1. Assess your current communication practices

Identifying areas of improvement is an important starting point to get the most out of your plan. Begin by evaluating your existing communication methods and identifying areas for improvement. What methods are you using? Are there any gaps that result in miscommunication? Or redundancies like a recurring, unnecessary meeting?

Once you’ve completed a critical evaluation, you’ll have a better idea of areas that need improvement. From there, you can build on what works well and refine what doesn’t.

2. Define your communication objectives

With a clear understanding of your current communications, set your sights on what you aim to achieve. Your communication objectives should mirror your project milestones. Tailor them to foster a well-informed, cohesive team environment.

Some goals to think about could be:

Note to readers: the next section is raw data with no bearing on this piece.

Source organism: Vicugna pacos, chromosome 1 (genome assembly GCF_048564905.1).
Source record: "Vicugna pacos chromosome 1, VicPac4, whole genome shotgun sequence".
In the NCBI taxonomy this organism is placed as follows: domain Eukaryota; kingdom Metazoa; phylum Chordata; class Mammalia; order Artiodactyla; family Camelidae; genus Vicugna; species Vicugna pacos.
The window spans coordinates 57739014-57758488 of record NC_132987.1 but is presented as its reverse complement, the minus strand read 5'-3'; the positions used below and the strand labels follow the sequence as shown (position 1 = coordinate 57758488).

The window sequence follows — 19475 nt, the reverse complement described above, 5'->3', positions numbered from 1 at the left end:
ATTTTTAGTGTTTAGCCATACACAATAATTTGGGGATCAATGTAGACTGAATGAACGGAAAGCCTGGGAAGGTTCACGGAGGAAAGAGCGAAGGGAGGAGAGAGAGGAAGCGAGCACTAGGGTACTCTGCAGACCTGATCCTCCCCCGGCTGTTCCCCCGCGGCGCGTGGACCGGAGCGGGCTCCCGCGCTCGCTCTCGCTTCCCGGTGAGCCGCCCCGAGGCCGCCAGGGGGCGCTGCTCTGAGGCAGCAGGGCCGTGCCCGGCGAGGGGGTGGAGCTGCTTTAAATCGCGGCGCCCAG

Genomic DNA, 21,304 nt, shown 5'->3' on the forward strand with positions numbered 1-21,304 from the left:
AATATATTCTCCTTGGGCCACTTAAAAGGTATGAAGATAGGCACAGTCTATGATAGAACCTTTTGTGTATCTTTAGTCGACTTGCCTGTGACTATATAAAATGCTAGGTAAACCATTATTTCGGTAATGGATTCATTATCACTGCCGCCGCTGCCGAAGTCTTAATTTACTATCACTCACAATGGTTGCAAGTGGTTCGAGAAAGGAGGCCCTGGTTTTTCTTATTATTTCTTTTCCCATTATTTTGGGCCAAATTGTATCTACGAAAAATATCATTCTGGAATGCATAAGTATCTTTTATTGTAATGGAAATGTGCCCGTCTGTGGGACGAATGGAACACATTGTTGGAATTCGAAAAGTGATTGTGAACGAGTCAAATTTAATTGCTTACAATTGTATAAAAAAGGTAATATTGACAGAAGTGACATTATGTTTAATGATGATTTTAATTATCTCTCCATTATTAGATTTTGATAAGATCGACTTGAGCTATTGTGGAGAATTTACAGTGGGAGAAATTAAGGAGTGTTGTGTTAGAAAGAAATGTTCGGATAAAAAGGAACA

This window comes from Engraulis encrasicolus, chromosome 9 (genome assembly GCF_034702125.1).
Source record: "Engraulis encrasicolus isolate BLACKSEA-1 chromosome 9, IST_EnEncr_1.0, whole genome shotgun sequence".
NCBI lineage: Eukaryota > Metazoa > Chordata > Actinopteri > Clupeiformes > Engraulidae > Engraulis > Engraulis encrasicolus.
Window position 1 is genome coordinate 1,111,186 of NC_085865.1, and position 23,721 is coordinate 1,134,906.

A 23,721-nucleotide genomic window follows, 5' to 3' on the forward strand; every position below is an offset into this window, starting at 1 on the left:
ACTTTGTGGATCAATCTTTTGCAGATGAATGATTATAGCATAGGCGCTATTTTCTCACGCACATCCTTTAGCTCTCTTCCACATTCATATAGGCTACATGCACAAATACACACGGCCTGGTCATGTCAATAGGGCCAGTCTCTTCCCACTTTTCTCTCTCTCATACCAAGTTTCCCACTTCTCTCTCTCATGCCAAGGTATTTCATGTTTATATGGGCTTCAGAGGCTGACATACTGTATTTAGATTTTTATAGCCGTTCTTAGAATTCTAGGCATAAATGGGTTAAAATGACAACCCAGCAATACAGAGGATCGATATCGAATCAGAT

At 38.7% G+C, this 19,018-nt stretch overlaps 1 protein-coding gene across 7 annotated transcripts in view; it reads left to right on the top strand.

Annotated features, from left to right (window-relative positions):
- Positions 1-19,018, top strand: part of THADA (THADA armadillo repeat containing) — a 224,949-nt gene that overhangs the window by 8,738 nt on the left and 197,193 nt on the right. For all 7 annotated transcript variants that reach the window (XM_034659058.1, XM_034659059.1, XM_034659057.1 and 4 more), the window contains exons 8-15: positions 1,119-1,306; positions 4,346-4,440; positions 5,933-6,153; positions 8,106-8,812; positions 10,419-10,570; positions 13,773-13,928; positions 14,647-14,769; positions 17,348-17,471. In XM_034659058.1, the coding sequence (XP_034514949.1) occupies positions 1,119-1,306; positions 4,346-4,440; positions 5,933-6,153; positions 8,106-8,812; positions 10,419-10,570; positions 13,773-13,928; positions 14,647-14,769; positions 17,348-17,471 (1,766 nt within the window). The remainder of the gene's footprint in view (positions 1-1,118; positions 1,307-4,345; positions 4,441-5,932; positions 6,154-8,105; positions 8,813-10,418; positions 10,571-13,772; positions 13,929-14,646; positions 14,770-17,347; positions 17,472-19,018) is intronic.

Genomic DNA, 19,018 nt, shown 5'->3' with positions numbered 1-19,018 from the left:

• Improving response times
  • Ensuring all stakeholders are regularly updated
  • Maintaining transparency on key results

Using a goal-setting framework — like Objectives and Key Results, also known as OKRs — might be a good way to establish these communication objectives. This framework requires you to set a high-level objective and outline several results that can be used to measure your progress toward that overarching objective

These objectives will guide your strategy, ensuring every communication format has a purpose and drives your project forward.

3. Identify your key stakeholders and audience

Know your audience. Who needs to stay informed about the project? Be it your team members, clients, upper management — or across the table to a different team, knowing the communication preferences of each group is essential. This step involves mapping out who needs to receive project communications and categorizing them based on their role in the project.

Tailoring your communication ensures that everyone receives the right information at the right time, helping the project move forward without a hitch.